The sustainability benefits of smart homes are well publicized and those of us who have digital power outlets, smart thermostats and automatic lights know firsthand about the energy and cost savings. However, much less discussed is the broader adoption of smart building technology by companies and industries. With buildings generating nearly 30 percent of all greenhouse gas emissions, it would be impossible to ignore how quickly our path to net zero would expedite if entire sectors adopted them.
That may seem daunting for companies with well-established infrastructure, however smart, streamlined digital solutions do exist. Not only do these solutions exist, but they can make companies more competitive, efficient, and consequently more attractive for other companies to do business with.
Facility operators and managers, whose job is to find cost savings and increase building safety, can digitize their electrical and mechanical infrastructure and couple it with a smart software platform. Not only will this lower their energy spend, but it will also contribute positively to the environment.
Existing buildings with conventional infrastructure, can be retrofitted with the proper hardware and cloud software to become smart, integrated buildings with inter-connected systems. Once online, building facility managers are equipped with energy and predictive maintenance data in real-time, a feature that has proven to optimize energy consumption and reduce both operational and energy costs by 25 per cent.
Smart buildings have digital energy and asset management systems—such as ABB Ability Energy and Asset Manager—that capture vast amounts of data. That data is then analyzed and can be accessed on a fully integrated cloud-based platform. In addition to producing reports and analyses, the system provides insights that enable smarter (and even automated) decision-making. Technologies like artificial intelligence (AI), machine learning (ML) and automation combine to create a system that keeps getting smarter and calibrates itself over time.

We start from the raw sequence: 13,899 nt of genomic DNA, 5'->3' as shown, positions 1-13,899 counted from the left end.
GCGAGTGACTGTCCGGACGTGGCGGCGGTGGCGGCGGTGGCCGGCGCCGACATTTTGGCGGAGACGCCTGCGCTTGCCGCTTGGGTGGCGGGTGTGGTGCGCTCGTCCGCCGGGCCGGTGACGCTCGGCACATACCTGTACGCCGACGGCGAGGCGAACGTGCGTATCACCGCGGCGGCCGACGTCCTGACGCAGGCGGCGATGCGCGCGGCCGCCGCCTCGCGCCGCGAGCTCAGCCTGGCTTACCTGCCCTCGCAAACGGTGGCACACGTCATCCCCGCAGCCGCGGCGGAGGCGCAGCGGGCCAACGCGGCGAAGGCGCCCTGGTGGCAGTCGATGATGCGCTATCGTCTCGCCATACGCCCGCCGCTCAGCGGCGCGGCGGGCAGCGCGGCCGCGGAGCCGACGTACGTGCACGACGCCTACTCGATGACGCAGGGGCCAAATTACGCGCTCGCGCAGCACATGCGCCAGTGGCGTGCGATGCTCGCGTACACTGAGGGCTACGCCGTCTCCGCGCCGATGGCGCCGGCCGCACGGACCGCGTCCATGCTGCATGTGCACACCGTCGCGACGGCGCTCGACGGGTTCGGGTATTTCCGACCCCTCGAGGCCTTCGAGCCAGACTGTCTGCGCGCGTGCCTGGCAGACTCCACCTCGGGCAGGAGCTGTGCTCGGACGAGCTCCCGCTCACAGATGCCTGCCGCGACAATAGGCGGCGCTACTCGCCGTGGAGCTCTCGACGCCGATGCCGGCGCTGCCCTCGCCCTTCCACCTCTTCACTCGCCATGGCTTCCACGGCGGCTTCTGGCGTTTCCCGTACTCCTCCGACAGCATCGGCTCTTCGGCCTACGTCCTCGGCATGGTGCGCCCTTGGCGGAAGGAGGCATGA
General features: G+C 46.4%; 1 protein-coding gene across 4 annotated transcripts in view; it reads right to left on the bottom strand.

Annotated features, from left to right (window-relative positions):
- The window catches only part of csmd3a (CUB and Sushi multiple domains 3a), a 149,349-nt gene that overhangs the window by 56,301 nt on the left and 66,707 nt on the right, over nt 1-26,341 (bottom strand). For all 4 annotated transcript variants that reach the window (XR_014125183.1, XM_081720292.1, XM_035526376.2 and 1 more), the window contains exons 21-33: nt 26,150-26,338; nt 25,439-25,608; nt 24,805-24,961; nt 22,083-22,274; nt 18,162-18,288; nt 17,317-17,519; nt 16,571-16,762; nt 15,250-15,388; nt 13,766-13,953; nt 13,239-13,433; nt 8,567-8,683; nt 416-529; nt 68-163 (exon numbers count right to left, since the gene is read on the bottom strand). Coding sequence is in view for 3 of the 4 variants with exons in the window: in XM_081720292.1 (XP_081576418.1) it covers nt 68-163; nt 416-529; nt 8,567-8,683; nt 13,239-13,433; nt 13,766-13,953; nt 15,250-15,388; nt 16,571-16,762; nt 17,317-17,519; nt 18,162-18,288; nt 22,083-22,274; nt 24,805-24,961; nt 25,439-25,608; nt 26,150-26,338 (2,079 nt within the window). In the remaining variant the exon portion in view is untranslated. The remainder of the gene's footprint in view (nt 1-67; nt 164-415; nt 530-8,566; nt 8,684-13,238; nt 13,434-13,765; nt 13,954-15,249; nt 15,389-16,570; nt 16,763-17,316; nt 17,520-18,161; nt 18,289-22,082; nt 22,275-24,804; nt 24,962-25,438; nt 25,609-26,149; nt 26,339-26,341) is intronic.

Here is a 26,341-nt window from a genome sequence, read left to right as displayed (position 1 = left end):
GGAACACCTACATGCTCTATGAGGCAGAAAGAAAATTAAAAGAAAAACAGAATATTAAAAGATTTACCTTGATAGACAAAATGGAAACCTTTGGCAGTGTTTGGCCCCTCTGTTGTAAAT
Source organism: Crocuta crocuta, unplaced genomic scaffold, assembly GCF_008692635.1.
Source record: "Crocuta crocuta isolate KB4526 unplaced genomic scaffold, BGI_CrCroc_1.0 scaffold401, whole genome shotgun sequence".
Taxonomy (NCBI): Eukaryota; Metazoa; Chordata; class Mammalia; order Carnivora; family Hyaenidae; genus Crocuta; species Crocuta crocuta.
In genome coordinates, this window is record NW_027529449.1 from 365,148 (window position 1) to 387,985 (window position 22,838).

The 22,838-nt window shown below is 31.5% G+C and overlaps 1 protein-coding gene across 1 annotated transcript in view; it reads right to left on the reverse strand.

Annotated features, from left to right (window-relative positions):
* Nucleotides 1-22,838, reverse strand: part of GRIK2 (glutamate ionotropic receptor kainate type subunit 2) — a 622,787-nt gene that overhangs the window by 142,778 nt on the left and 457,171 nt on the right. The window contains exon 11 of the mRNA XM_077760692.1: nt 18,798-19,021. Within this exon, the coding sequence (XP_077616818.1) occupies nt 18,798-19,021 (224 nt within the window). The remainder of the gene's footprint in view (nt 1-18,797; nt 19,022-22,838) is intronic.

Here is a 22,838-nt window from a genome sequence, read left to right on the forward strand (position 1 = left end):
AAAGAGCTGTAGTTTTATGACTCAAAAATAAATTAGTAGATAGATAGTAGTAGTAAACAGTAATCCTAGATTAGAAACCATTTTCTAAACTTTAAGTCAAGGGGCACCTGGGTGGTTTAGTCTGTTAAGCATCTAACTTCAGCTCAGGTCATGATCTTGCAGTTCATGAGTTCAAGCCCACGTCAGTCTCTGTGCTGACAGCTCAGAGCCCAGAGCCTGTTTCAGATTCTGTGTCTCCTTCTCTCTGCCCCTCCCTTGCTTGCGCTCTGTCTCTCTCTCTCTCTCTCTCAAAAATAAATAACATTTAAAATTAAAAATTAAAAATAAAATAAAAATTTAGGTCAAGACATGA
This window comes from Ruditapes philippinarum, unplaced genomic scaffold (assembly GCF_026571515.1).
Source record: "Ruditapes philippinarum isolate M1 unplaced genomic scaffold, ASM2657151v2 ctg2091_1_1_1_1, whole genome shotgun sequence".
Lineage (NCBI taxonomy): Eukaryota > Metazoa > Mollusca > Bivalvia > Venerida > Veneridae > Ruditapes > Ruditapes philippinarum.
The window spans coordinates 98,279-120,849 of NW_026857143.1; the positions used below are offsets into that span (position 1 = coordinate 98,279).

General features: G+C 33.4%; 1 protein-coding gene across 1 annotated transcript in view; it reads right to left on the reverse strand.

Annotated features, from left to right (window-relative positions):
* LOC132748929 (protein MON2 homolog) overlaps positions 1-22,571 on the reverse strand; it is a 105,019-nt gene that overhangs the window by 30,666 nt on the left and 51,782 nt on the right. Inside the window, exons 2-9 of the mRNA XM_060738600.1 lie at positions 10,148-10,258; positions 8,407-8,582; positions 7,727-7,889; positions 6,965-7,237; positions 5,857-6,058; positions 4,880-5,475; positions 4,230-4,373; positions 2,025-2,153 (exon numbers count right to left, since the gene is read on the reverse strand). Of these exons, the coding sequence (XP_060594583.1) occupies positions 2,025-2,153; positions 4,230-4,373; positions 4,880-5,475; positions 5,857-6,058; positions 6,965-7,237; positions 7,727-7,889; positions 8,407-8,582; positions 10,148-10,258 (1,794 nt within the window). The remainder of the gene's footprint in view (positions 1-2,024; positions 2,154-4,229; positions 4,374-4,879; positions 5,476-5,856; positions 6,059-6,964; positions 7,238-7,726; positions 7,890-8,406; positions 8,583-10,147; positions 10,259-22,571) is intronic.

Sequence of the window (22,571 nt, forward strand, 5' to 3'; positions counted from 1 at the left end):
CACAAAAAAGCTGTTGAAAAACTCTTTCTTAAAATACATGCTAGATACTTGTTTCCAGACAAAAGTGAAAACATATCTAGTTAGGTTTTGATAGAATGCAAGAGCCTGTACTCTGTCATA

This translates into smarter, evidence-based decisions that can positively impact cost savings, reduce carbon footprint, and create a healthier environment for occupants.
Healthier planet, healthier people
Digital, contactless environments in buildings provide significant health benefits, especially when health safety policies are in place (like in hospitals). We’re also seeing a greater focus on building occupant flow, air ventilation and air quality across sectors. Correspondingly, the sensors in smart buildings track energy consumption, the number of occupants and how they use resources and space. This data can then be utilized to inform decisions about the use of space and resources as well as ways or areas to improve air quality.
Smart buildings are the optimal solution for tracking this kind of data. They are also the obvious option for reducing the building sector’s carbon footprint—whether retrofitting old buildings or constructing new ones. And that will help in achieving net-zero emissions for buildings. Thankfully, current trends are leaning towards smart systems and green buildings.
Tracking consumption to stay on track to net zero
While the technology has existed for some time, government initiatives typically propel more widespread adoption. Canada, for example, has implemented the Smart Buildings Initiative (which applies to federal government buildings) and the Canada Green Building Strategy (which applies to the entire building sector). These programs include guidelines, requirements and penalties related to energy efficiency and sustainability in buildings—targets that, as we’ve seen, smart building products play a major part in achieving.
While these initiatives share ambitious goals, they drive industry-wide change and accelerate the adoption of the technology that will make a tangible difference—like current advances in AI and its potential for reaching optimal efficiency.
It’s clear that industry across all sectors stand to benefit from the energy efficiency gains and the cost savings of the smart building revolution. If adoption continues to gain momentum, cities will become smarter, more sustainable and attractive places to live.
For more information about ABB Canada’s smart buildings solutions, visit, https://new.abb.com/ca/segments/buildings-and-living-solutions.
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About the author
Ali Dika is a seasoned professional with over a decade of expertise in smart building technology. After joining the ABB team over 10 years ago in Dubai, United Arab Emirates, Ali currently serves as Product Director for Smart Power & Smart Buildings at ABB Canada, where he plays a key role in shaping the industry's future. With a strong track record in innovation and customer relations, Ali's career reflects his commitment to excellence and leadership in the smart building sector. Connect with Ali on LinkedIn.